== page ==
Having clawed my way up onto my soapbox, I will now crawl down the least precarious route to tell you of one other thing that has happened since my last post.

Whilst sitting in the waiting room at the Amazing Dr. A’s surgery, prior to my appointment with him, I noticed a leaflet about something called the Staying Well Team. Upon reading said leaflet, I discovered that the team is there to help people with things to make their day-to-day lives easier or simpler. As my day-to-day life has changed so much recently, I decided I would give them a call. A lovely lady called Dawn explained that their main target age-group is the over 65s. However, in view of my difficulties, she said she would visit me to see if they could do anything to help. The visit went very well and she made several suggestions, most of which I thought were excellent. She is going to return with an Occupational Therapist with a view to my having a grab handle to help me cope with the step up to our side door, an extra bannister on the stairs and a folding seat in the shower. All of those will be wonderful as I am struggling in those three areas. She also offered me a toilet frame. hm. Not impressed. Really don’t want a toilet frame. Don’t like toilet frames. They make me think of people who are frail and about to ‘pop off’. They really are for Disabled People. And, yeuch, all those millions of corners which would fill up with nasty germy things – revolting! I am not at all houseproud, but toilet frames seem like really dirty, disgusting things. (Oh, crikey. What will I do if I reach the stage where I have to have one?) I was gratified that FPR was happy to have the equipment installed, as this house belongs to solely to him. I was also pleasantly surprised to hear that the equipment will not cost us anything.

Dawn also had questions and suggestions about social activities and said she will send me some information with my Well Being Plan. I emailed her after our meeting to ask about nail clipping services (as I don’t really want to pay £28.00 a time to a podiatrist to cut my nails!) and she has said she will include that information, too. Apparently the aim of the team is to delay the need for social care intervention. Whether that will be result  case remains to be seen but, so far, what the team provides is looking good. Watch this space!

 

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It Was A Cold, Dark Midwinter Night…

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A cold, dark midwinter night

Actually, no, it wasn’t, it was a warm, clammy, near midsummer night, but you get what I mean.

As I type this, it is Sunday morning and the clock reads 02:13. I have just sat down with a cup of coffee and a chocolate caramel biscuit. I got up 10 minutes ago, having retired at 9.00 o’clock last night because I was so tired it was almost literally painful. Just a few hours earlier, FPR had commented on the fact that I had been more awake than on the previous two days. S*d’s Law has had a very busy week, this week.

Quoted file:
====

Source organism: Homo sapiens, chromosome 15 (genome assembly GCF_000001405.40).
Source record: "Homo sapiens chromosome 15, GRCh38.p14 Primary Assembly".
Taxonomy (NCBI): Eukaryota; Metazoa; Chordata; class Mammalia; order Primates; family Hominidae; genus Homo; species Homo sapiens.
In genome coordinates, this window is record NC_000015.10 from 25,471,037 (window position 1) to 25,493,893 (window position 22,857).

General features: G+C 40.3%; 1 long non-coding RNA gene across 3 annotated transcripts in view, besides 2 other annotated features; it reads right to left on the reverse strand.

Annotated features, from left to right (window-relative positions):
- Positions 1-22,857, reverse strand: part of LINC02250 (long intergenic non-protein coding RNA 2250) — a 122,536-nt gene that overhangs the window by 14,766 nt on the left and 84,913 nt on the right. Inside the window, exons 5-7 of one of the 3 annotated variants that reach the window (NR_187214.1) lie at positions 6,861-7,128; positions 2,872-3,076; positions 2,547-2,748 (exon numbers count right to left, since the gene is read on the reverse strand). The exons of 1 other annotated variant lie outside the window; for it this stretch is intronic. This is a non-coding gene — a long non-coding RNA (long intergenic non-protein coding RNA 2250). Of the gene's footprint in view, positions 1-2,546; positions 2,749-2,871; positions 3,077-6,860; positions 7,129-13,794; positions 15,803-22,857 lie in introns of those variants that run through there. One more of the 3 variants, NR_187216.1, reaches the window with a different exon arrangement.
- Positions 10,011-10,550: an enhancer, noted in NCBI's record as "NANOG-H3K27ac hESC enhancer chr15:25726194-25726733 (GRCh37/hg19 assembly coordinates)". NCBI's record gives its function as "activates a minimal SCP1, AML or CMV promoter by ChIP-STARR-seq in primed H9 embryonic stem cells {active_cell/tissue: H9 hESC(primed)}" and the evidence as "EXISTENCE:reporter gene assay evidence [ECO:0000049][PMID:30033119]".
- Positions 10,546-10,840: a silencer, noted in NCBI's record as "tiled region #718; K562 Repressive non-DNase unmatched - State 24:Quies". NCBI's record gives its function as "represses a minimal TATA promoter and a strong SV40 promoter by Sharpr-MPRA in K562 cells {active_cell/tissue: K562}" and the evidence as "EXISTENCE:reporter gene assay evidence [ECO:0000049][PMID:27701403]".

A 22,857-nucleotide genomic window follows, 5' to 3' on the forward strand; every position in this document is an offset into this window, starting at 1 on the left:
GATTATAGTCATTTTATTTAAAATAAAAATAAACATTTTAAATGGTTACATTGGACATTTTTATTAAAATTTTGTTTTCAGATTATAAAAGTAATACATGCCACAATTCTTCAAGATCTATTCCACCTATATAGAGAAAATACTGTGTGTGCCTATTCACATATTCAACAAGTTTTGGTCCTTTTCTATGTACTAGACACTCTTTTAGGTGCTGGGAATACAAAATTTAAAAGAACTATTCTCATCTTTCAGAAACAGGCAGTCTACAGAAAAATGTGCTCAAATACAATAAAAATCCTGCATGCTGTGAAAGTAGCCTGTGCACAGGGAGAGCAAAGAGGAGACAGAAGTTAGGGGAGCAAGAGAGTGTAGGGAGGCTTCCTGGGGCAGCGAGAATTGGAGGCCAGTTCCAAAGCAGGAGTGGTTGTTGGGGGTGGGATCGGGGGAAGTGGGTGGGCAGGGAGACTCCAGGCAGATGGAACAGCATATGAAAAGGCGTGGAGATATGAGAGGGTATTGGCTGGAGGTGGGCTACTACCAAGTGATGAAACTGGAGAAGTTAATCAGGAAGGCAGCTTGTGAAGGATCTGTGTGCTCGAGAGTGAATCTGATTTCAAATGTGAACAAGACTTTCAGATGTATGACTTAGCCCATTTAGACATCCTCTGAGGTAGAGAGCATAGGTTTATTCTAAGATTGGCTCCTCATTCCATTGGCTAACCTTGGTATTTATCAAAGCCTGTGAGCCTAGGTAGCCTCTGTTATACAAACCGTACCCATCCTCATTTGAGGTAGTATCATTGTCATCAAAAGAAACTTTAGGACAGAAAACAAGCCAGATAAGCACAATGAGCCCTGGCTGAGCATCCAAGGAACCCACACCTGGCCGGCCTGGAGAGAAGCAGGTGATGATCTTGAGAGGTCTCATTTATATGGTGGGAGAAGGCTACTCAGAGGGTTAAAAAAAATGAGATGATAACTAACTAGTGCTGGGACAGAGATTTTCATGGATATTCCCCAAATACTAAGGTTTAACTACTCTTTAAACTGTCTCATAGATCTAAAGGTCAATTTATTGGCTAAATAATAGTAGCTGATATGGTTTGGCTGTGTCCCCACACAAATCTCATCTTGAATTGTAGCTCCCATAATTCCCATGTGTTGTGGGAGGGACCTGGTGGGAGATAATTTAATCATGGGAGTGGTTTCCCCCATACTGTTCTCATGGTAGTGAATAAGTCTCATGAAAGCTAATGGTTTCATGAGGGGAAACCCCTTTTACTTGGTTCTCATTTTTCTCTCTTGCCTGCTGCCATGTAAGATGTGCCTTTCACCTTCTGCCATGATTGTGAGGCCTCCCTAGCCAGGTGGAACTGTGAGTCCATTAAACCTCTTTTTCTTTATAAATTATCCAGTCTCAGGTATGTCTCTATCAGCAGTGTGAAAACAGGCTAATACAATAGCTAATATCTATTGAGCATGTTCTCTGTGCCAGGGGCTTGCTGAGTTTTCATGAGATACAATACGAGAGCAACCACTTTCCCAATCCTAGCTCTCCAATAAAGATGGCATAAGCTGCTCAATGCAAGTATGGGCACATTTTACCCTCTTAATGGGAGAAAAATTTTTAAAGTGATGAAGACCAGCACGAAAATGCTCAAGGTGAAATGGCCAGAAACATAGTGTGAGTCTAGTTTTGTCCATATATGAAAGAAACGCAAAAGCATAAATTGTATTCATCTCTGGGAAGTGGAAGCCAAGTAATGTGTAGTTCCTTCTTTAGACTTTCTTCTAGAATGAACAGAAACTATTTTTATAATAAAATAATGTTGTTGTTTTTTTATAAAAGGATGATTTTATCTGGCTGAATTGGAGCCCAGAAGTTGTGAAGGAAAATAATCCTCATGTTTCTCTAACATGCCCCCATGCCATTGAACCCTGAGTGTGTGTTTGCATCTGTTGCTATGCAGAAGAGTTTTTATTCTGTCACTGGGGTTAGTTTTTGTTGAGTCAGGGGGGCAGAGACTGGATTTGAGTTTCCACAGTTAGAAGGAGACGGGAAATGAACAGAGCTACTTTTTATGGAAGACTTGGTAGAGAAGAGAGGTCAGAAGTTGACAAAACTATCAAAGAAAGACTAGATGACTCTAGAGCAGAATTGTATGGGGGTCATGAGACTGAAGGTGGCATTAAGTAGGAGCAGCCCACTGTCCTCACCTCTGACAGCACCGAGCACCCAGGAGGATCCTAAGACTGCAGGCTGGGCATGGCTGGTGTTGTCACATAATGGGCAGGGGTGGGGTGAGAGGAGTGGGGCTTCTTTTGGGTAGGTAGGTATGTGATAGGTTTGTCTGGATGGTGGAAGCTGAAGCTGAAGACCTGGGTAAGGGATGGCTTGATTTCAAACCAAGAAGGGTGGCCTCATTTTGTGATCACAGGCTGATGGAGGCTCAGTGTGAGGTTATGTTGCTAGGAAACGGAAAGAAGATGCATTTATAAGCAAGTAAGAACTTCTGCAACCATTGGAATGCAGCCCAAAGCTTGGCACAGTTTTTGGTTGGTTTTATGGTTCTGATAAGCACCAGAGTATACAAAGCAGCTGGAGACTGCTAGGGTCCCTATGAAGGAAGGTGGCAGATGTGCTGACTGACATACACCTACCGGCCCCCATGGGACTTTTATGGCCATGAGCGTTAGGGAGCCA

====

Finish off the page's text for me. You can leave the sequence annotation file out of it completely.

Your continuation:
I had my assessment for a Blue Disabled Parking Badge on Wednesday of this past week. I had been anxious leading up to the day of the assessment but adrenaline saw me through – probably too well. The Occupational Therapist I saw informed me that it will take about 14 days for the matrix to calculate whether or not I am entitled to a Badge.

I was a bit tired for the rest of the day, but not overly so: I suspect the adrenaline was still working its magic. However, Thursday and Friday were completely written off. In fact, on Thursday, I could barely keep my eyes open. I was so fatigued it was making me nauseous. I managed to crawl into bed at 8.30pm – and I mean ‘crawl’. The thought of having to climb the stairs almost had me in tears. Somehow I made it into bed whereupon I slept. In fact, apart from a ‘comfort’ visit, I didn’t wake until late.

Friday wasn’t quite as bad, but I wasn’t able to do much. I did manage to do a little food shopping and a few rows of knitting, but that was about it. Oh, and I stayed up late. When I say ‘late’, I mean later than the previous night!

On Saturday, I had an appointment with the chiropodist. I have reached the point where I am too stiff to be able to cut my toenails. I don’t want to ask FPR to do them for various reasons, not the least of which is his eyesight. I don’t want to say he is myopic because of the connotations of that word, but he does have very short sight. Anyway, I digress. I attended the appointment and returned home. I spent the day awake but doing little, apart from arranging my forthcoming journey to see my baby son and his partner. I didn’t feel particularly fatigued, but neither did I feel like doing much. After dinner, I knitted just three rows of a very small item that I have on my needles before becoming exhausted. I sat quietly, becoming more tired and feeling more unwell until I managed to make the decision to go to bed. [NB I have worded that sentence like that deliberately as it’s how it happened. It took an inordinate amount of mental energy to actually realise and then decide that I had to go to bed.]